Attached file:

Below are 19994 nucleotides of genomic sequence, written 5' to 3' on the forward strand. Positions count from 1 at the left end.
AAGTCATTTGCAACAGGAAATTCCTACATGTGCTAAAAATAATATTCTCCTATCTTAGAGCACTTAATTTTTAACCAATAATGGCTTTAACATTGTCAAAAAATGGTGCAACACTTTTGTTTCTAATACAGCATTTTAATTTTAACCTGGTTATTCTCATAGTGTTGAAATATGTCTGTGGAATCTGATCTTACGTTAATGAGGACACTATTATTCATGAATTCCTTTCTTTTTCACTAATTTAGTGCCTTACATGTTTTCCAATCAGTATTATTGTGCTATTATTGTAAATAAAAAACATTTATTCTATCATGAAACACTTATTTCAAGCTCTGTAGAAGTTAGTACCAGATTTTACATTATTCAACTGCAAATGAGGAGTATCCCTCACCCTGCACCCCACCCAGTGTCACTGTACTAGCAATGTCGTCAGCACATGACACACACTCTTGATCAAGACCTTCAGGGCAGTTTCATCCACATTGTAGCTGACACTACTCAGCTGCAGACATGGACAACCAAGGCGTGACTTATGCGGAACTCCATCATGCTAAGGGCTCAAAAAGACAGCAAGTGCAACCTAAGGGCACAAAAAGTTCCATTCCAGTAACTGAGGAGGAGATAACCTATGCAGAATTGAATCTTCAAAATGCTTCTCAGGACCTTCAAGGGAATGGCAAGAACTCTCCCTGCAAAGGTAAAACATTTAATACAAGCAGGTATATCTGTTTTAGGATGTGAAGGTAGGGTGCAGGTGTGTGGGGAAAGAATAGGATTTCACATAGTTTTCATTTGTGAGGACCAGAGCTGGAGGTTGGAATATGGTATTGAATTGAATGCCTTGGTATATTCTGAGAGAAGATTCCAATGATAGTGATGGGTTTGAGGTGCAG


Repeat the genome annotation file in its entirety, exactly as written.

Below are 19994 nucleotides of genomic sequence, written 5' to 3' on the forward strand. Positions count from 1 at the left end.
AAGTCATTTGCAACAGGAAATTCCTACATGTGCTAAAAATAATATTCTCCTATCTTAGAGCACTTAATTTTTAACCAATAATGGCTTTAACATTGTCAAAAAATGGTGCAACACTTTTGTTTCTAATACAGCATTTTAATTTTAACCTGGTTATTCTCATAGTGTTGAAATATGTCTGTGGAATCTGATCTTACGTTAATGAGGACACTATTATTCATGAATTCCTTTCTTTTTCACTAATTTAGTGCCTTACATGTTTTCCAATCAGTATTATTGTGCTATTATTGTAAATAAAAAACATTTATTCTATCATGAAACACTTATTTCAAGCTCTGTAGAAGTTAGTACCAGATTTTACATTATTCAACTGCAAATGAGGAGTATCCCTCACCCTGCACCCCACCCAGTGTCACTGTACTAGCAATGTCGTCAGCACATGACACACACTCTTGATCAAGACCTTCAGGGCAGTTTCATCCACATTGTAGCTGACACTACTCAGCTGCAGACATGGACAACCAAGGCGTGACTTATGCGGAACTCCATCATGCTAAGGGCTCAAAAAGACAGCAAGTGCAACCTAAGGGCACAAAAAGTTCCATTCCAGTAACTGAGGAGGAGATAACCTATGCAGAATTGAATCTTCAAAATGCTTCTCAGGACCTTCAAGGGAATGGCAAGAACTCTCCCTGCAAAGGTAAAACATTTAATACAAGCAGGTATATCTGTTTTAGGATGTGAAGGTAGGGTGCAGGTGTGTGGGGAAAGAATAGGATTTCACATAGTTTTCATTTGTGAGGACCAGAGCTGGAGGTTGGAATATGGTATTGAATTGAATGCCTTGGTATATTCTGAGAGAAGATTCCAATGATAGTGATGGGTTTGAGGTGCAG